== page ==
To conclude this, don’t look down on checking. Checking is a very important activity but it is not necessarily most beneficial to put testers to perform this. Use checking as an enabler for testing!


Using an External Test Team

, , ,

An objection that we have heard to using an external test team, especially in an agile setup, is that since the developers do most or all of the testing now, they would lose a valuable experience and a chance to learn if the test is outsourced to an external team.

The way I see it, there are a couple of fallacies in this concern. First of all, even though there usually is a higher level of developer tests in agile, these tests are not a substitute for manual tests, they are a complement. Second, if the developers learn from their own testing, they are less likely to find new points of views; they’ll learn, but mainly within their existing box.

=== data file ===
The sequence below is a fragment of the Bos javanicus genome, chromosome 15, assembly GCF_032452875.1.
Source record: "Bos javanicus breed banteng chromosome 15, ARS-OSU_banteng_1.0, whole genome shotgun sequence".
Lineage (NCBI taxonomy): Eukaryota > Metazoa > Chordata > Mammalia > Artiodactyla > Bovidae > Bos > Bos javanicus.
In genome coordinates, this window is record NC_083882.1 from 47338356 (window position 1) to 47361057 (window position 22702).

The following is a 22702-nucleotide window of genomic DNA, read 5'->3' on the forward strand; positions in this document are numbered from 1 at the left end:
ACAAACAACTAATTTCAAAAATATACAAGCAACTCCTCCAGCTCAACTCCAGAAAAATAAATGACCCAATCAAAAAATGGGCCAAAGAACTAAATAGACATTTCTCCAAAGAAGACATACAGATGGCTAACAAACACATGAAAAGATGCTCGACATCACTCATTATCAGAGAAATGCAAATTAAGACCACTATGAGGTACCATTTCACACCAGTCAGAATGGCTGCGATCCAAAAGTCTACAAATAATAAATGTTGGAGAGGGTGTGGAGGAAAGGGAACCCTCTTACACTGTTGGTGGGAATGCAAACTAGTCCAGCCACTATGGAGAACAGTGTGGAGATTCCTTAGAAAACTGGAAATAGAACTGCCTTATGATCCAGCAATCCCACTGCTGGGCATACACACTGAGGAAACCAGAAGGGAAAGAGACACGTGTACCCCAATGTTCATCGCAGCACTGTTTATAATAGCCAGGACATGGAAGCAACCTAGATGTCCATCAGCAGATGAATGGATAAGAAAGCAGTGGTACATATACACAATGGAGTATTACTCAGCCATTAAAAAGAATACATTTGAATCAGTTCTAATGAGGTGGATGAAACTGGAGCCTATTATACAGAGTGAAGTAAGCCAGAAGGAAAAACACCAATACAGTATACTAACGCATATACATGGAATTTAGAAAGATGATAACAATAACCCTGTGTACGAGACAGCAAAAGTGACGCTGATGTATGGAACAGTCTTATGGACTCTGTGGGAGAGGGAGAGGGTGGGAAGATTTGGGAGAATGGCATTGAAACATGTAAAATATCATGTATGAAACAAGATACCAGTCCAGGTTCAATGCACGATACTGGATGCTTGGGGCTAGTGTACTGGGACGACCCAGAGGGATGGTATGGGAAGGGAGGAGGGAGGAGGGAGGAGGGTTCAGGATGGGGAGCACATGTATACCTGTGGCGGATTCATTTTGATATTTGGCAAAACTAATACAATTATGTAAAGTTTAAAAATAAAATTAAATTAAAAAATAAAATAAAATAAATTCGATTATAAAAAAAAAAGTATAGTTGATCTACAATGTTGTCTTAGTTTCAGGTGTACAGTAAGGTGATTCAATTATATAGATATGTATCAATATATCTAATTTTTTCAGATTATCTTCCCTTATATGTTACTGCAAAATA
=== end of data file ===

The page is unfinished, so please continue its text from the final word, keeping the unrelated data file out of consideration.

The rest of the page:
Regarding the developer tests; these are to a large extent automated white box tests that the developer or continuous integration system run as an integrated part of the check-in and release process. These tests are invaluable for two reasons, they give early feedback to the developers and they can test things that are not possible with black box testing. However, these tests cannot replace the analytical and exploratory skills of a human tester. The developers tests are great at weeding out bugs that potentially would waste the time of a human tester, which allows the tester to focus on much more complicated tests and harder to find bugs. A symbiosis of automated developer tests and human analytical and exploratory tests brings the best of two worlds together.